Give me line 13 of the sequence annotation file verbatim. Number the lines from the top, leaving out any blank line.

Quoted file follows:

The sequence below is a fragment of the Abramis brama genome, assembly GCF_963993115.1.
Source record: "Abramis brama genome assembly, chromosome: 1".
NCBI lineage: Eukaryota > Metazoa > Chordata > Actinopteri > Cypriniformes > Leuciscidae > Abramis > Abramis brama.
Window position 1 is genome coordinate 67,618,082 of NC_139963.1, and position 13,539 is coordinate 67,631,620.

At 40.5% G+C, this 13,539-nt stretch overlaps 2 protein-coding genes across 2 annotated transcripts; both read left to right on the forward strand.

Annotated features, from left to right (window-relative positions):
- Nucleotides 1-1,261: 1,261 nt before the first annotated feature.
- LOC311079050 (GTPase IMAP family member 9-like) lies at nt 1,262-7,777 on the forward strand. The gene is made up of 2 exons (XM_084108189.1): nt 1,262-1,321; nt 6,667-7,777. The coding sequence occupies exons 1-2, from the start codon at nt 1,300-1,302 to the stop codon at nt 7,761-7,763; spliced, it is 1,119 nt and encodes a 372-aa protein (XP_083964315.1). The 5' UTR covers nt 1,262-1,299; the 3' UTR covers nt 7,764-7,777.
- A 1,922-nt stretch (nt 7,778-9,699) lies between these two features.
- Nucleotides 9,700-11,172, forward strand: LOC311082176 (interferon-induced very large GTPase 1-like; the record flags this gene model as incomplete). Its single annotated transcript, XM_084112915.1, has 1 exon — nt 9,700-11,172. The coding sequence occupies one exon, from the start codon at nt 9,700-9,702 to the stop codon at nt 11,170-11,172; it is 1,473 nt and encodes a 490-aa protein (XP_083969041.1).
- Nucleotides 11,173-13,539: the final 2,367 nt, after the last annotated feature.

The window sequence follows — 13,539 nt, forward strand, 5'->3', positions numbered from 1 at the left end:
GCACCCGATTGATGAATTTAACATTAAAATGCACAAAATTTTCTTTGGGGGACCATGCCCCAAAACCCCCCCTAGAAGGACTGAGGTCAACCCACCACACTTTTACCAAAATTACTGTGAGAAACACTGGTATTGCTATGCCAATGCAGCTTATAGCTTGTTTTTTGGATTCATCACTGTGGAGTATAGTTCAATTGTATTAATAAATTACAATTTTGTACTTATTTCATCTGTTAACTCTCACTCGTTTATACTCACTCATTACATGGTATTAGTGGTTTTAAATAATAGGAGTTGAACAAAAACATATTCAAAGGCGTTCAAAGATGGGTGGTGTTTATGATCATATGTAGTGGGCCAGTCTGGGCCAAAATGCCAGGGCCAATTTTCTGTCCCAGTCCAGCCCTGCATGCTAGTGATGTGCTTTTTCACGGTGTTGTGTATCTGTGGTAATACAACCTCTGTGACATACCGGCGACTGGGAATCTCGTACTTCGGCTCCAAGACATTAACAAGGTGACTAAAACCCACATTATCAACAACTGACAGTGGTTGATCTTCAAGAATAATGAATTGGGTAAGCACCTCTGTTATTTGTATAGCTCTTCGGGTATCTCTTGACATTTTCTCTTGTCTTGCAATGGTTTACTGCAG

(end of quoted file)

GCACCCGATTGATGAATTTAACATTAAAATGCACAAAATTTTCTTTGGGGGACCATGCCCCAAAACCCCCCCTAGAAGGACTGAGGTCAACCCACCACACTTTTACCAAAATTACTGTGAGAAACACTGGTATTGCTATGCCAATGCAGCTTATAGCTTGTTTTTTGGATTCATCACTGTGGAGTATAGTTCAATTGTATTAATAAATTACAATTTTGTACTTATTTCATCTGTTAACTCTCACTCGTTTATACTCACTCATTACATGGTATTAGTGGTTTTAAATAATAGGAGTTGAACAAAAACATATTCAAAGGCGTTCAAAGATGGGTGGTGTTTATGATCATATGTAGTGGGCCAGTCTGGGCCAAAATGCCAGGGCCAATTTTCTGTCCCAGTCCAGCCCTGCATGCTAGTGATGTGCTTTTTCACGGTGTTGTGTATCTGTGGTAATACAACCTCTGTGACATACCGGCGACTGGGAATCTCGTACTTCGGCTCCAAGACATTAACAAGGTGACTAAAACCCACATTATCAACAACTGACAGTGGTTGATCTTCAAGAATAATGAATTGGGTAAGCACCTCTGTTATTTGTATAGCTCTTCGGGTATCTCTTGACATTTTCTCTTGTCTTGCAATGGTTTACTGCAG